“The jury loved her—loved her,” Pennock emphasizes. “That accent. We’re in the middle of New Jersey, and she has that accent. It reminds you of Gregory Peck in To Kill a Mockingbird. There was no attack going on. There was a conversation, and the professor came out on top.”

The Mockingbird reference is apt. For one, it’s Varner’s favorite book and movie. “The story is set in a small Alabama town, not all that different from the one where I grew up,” she says. “And it teaches us that lawyers can and should make a difference.”


For a long time, Opelika, once known as the trading center of eastern Alabama, was a textile town—the 1979 movie Norma Rae, about a union organizer at a textile mill, was filmed there. It’s also, as Varner says, “cheek to jowl” with Auburn. 

But Varner’s father, William Cole Davis, a farmer who also managed farmland for others, wanted his daughter to have a Northeastern education. That’s how she wound up at Smith, the private women’s liberal arts college in Northampton, Massachusetts. “I couldn’t imagine a place like Smith taking somebody from Opelika,” says Varner, whose first name was her maternal grandmother’s maiden name.

It’s also how (not where) she met her future husband, Morgan Varner, who was attending Princeton University.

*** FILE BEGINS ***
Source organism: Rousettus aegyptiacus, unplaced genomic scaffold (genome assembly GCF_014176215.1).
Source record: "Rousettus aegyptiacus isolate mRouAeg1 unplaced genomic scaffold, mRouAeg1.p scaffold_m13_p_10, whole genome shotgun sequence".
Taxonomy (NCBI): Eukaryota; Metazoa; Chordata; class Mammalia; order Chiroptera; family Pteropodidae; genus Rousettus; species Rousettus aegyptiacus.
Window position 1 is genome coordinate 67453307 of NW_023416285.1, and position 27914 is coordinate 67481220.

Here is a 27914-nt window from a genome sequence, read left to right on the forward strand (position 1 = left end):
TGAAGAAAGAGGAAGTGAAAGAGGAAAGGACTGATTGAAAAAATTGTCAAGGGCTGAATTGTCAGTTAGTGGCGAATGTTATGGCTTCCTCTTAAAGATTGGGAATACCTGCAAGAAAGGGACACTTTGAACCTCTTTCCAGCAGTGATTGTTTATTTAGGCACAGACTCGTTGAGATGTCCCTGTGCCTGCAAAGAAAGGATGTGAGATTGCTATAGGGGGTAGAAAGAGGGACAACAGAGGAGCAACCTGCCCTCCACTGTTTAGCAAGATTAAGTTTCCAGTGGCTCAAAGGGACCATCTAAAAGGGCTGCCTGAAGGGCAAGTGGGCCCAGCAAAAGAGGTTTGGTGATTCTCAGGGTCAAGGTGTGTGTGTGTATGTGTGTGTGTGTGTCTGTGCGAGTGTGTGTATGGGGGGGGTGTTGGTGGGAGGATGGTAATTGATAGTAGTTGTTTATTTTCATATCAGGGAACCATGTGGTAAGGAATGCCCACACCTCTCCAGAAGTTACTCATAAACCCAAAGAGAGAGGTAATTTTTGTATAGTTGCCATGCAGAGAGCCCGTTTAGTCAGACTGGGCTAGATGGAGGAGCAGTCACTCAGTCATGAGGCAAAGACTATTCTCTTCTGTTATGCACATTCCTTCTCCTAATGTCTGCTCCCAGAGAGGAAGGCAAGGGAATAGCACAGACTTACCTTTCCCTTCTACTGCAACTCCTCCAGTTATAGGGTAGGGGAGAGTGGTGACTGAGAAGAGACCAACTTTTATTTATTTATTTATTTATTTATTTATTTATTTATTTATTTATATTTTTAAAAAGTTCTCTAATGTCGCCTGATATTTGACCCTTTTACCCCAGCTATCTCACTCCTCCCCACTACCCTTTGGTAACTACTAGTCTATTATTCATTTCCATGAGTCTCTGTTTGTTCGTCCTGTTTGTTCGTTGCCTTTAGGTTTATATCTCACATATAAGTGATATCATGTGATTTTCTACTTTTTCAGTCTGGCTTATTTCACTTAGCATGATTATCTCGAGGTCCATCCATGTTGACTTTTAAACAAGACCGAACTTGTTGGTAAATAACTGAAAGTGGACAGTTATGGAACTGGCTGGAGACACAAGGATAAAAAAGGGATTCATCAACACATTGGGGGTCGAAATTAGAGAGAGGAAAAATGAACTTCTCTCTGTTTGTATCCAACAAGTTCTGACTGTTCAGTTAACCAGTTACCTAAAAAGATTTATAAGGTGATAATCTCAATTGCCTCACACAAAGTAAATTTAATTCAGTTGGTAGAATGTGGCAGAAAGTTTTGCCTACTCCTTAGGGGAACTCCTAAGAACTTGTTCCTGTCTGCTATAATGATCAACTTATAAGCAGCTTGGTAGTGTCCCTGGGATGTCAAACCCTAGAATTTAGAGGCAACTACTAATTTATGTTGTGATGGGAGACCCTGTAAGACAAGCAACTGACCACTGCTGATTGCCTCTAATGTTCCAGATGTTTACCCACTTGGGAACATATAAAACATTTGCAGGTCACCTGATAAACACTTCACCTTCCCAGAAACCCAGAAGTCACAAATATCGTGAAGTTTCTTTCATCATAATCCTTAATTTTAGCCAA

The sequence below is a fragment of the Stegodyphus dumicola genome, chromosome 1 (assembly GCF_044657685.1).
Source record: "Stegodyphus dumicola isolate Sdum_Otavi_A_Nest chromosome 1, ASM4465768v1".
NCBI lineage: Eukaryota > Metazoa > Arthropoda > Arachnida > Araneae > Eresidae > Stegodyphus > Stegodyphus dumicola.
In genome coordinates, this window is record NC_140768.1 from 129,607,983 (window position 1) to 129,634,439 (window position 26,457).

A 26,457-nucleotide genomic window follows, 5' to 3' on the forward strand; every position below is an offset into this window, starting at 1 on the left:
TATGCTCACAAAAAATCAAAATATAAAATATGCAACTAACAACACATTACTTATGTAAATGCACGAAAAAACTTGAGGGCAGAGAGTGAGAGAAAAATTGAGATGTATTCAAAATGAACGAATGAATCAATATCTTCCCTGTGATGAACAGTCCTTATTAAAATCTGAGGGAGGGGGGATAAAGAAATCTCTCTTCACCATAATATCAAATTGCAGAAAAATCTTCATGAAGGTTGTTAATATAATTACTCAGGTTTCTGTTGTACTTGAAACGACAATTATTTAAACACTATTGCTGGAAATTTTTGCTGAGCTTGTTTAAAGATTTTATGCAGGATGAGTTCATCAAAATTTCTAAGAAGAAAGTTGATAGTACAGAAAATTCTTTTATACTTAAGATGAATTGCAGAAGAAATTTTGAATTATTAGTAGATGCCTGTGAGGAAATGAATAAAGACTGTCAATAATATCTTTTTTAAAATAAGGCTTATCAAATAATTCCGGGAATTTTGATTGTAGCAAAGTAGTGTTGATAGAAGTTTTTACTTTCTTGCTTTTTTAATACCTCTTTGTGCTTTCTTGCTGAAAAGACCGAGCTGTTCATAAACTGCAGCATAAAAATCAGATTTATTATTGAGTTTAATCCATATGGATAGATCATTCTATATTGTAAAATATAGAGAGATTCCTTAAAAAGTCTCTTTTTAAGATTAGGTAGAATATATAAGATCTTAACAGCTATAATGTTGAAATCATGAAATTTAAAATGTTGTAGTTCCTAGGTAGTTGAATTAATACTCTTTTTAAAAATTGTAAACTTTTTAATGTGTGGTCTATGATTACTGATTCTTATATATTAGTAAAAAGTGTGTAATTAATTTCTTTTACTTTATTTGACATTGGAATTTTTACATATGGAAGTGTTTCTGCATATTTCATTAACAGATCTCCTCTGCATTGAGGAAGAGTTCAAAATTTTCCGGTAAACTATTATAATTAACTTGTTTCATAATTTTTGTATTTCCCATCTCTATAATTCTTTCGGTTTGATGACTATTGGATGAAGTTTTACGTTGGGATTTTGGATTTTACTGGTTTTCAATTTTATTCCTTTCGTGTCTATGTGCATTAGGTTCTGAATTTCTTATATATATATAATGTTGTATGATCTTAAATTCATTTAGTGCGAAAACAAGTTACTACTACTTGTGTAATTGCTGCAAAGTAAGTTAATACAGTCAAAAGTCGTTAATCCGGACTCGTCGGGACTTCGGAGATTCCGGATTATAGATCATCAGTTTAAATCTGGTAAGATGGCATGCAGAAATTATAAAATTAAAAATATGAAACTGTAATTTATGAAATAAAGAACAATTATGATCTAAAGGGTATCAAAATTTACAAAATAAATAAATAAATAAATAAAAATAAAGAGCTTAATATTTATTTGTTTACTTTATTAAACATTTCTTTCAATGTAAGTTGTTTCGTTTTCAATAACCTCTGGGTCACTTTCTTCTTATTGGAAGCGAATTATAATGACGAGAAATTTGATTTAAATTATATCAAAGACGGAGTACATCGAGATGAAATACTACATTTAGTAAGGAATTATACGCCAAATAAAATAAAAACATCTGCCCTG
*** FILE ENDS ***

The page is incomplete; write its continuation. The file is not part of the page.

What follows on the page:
“Two weeks before I left for Smith, we were introduced by a family friend who thought that any Alabama boy with the gumption to go to Princeton should meet an Opelika girl with the gumption to go to Smith,” Varner says. “She was quite the matchmaker, because it worked.”

Chilton and Morgan got married in 1965, after she graduated from Smith and as he was beginning his third year of law school at Duke. Unsure what to do with her degree in religion, Chilton considered grad school, but settled into life at Duke, where she took a job in the placement office. “We needed somebody to make enough money to pay the rent,” she notes.

Their daughter Ashley was born in Germany, where the family was based while Morgan fulfilled an Army ROTC obligation following law school. They moved to Atlanta in 1969, where Morgan worked several years for the firm now known as Kilpatrick Townsend & Stockton before leaving to start his own firm, which later merged with Stites & Harbison, where he still works. Early on, Chilton was his only employee.